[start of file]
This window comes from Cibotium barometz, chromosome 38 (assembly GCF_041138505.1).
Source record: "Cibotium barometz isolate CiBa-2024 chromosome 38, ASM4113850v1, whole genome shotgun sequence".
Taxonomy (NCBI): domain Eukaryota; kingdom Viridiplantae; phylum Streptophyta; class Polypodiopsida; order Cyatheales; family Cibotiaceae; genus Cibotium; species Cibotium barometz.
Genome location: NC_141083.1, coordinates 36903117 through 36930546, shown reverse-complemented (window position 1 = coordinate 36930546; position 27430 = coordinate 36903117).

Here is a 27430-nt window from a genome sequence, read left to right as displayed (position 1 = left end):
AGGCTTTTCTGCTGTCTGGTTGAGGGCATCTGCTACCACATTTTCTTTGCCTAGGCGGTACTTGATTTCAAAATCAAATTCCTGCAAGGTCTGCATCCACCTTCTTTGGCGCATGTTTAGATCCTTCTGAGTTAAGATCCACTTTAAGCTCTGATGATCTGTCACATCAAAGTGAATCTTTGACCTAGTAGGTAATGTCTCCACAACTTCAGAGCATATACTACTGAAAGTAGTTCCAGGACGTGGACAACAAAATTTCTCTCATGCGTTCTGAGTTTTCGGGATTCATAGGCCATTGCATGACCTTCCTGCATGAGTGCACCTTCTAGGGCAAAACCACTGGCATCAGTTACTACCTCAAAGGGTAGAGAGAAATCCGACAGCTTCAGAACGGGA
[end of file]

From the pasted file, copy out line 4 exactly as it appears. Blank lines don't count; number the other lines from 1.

Genome location: NC_141083.1, coordinates 36903117 through 36930546, shown reverse-complemented (window position 1 = coordinate 36930546; position 27430 = coordinate 36903117).